On Wednesday, Justin Bieber announced the sad news of the death of his biggest fan. 6-year-old Avalanna Routh, better known for the title of “Mrs. Bieber”, has lost the battle with cancer. The “Boyfriend” singer asked his Twitter followers to pray for her and her family.

Grimm day on Wednesday for pop star Justin Bieber. The little girl whom he pretended to marry in a ceremony staged by doctors and nurses at a Boston hospital last year, died of a rare type of cancer.

“Just got the worst news ever. one of the greatest spirits i have ever known is gone.”, he wrote on his twitter page. “Please pray for her family and for her. RIP Avalanna. i love you.” The singer asked for respect of privacy for Avalanna’s family and added: “say a prayer for her and for them. i miss her.”

The 6-year-old “belieber” entered the media spotlight last year when, while admitted to a Boston hospital, she got her greatest wish: a make-believe wedding ceremony starring her and her crush, Justin Bieber.


“Mrs. Bieber” dies of cancer at age 6


This year, the singer visited “Mrs. Bieber” just one day before Valentine’s Day, in New York. They hung out, played board games and he even let her play with his hair. Bieber says that they were in touch constantly, via FaceTime and iChat.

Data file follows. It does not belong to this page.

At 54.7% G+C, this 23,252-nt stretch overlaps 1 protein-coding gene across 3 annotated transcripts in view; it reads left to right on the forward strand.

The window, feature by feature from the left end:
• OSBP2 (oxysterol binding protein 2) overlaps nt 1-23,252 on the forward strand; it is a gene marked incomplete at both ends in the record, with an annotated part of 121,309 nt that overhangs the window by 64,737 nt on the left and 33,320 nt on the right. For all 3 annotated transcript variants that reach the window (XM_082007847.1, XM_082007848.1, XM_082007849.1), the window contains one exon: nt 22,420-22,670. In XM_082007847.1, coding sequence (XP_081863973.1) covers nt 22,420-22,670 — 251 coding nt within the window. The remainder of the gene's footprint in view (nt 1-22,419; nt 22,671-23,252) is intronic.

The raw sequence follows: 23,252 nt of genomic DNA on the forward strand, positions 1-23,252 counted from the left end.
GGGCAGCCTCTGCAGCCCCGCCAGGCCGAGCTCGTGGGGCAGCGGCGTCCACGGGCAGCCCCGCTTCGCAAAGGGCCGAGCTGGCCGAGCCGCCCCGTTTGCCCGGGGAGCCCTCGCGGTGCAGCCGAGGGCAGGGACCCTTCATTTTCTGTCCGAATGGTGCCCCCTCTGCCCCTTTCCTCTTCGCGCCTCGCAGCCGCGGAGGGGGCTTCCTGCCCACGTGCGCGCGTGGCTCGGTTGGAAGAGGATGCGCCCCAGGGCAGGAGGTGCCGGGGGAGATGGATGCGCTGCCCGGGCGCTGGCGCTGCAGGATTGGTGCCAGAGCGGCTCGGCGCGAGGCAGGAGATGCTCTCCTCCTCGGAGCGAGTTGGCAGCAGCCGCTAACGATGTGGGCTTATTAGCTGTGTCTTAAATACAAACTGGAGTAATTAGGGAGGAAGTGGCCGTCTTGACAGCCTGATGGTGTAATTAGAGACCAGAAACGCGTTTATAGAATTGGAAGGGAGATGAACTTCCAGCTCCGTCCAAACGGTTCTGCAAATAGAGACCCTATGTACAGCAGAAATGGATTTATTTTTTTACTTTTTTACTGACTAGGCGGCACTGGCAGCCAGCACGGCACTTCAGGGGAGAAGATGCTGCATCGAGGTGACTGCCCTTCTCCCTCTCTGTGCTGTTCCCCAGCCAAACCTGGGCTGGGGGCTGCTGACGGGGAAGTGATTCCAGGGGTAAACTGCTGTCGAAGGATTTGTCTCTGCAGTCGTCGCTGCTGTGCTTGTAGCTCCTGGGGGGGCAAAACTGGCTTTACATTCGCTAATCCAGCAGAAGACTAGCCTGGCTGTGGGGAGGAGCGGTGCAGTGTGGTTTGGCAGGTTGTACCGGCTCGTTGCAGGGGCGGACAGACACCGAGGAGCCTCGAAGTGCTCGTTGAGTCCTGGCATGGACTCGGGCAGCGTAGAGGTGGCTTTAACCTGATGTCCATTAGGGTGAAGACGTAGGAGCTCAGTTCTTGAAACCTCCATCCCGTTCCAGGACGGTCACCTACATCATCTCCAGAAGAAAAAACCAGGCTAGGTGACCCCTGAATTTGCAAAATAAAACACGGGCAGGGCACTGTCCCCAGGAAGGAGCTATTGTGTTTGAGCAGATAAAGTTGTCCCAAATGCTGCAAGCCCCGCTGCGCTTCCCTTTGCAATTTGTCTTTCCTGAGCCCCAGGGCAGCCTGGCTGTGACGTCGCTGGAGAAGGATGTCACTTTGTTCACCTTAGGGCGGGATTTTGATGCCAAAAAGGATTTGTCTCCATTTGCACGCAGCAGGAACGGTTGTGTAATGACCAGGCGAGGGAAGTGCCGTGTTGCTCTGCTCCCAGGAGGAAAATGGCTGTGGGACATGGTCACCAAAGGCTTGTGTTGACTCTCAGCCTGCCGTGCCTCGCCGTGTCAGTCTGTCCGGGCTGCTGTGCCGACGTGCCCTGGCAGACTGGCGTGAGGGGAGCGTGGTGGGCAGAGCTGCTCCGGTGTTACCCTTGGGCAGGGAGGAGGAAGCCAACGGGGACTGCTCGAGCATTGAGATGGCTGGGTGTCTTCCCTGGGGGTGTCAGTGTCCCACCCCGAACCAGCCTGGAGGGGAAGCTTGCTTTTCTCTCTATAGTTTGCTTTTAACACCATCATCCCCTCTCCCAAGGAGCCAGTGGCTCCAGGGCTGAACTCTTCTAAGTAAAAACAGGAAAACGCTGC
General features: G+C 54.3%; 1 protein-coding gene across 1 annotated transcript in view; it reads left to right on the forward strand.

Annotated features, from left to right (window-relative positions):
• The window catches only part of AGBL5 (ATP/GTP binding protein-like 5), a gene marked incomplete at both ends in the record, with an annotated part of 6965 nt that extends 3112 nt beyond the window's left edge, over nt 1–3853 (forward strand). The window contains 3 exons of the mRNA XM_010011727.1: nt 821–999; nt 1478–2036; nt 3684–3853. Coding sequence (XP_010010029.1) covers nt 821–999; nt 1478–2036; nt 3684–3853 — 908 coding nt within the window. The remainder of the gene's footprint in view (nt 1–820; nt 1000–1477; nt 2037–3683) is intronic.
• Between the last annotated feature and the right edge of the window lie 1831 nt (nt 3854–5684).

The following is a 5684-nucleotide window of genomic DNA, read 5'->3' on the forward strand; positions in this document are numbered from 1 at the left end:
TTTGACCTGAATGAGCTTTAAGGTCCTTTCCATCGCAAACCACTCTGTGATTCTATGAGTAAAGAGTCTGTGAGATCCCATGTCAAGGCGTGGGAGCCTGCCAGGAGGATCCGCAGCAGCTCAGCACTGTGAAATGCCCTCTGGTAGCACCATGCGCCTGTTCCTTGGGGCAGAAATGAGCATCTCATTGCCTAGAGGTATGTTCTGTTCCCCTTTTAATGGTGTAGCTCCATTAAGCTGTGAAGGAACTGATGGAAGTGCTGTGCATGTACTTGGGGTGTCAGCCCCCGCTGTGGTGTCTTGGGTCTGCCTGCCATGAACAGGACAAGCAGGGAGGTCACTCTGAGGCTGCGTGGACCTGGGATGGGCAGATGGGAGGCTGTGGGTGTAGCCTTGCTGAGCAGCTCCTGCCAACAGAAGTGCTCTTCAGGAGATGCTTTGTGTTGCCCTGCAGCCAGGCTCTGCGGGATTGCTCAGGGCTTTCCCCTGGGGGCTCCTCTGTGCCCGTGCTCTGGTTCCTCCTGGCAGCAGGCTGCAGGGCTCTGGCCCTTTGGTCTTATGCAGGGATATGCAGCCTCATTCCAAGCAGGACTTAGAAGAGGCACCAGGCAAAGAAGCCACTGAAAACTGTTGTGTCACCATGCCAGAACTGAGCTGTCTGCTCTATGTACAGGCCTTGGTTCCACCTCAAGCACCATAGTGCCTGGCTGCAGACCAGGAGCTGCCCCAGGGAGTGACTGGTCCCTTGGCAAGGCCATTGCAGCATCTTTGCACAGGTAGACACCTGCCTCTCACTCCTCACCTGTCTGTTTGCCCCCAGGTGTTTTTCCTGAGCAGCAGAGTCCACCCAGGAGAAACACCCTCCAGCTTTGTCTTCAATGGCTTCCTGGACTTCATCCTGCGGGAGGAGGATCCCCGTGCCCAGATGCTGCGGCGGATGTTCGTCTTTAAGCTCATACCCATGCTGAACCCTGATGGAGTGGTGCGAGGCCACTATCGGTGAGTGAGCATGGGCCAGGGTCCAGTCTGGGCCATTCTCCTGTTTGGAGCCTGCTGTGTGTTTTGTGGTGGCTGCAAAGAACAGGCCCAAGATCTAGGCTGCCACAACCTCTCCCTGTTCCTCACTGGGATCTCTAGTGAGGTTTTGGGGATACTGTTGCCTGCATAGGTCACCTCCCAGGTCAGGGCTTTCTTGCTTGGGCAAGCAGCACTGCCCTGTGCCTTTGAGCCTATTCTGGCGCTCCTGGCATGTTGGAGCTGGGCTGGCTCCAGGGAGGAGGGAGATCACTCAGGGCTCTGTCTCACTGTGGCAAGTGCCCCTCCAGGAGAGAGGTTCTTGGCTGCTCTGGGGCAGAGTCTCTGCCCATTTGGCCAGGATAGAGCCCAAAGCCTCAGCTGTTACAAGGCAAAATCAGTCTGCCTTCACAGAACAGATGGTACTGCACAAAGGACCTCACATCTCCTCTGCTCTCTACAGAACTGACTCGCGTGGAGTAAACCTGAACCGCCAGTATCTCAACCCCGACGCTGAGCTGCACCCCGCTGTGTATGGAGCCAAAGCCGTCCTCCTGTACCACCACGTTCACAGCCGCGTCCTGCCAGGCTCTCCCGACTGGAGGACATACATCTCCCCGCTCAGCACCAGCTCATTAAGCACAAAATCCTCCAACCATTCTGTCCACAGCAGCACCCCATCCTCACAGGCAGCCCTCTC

Avalanna Routh’s doctors at the Dana-Farber Cancer Institute spoke to the Associated Press about the girl’s illness. She had been diagnosed with a rare form of teratoid rhabdoid tumor at the age of 18 months. At first, the cancer treatment was working but in time, her body became less and less responsive.

Avalanna passed away at her home in Merrimac, Massachussets. Her death was sadly announced by her family on Twitter: “Our darling Avalanna went to Heaven this morning. Oh Avalanna, the brightest star — you took our hearts with you, our greatest Love.”

The Dana-Farber Cancer Institute issued a statement as well: “She was a very courageous young person who lived her life with grace and determination”, the statement read. “By generously sharing her story, she raised awareness worldwide about atypical teratoid rhabdoid tumors and articulated the need for greater research of this rare cancer.”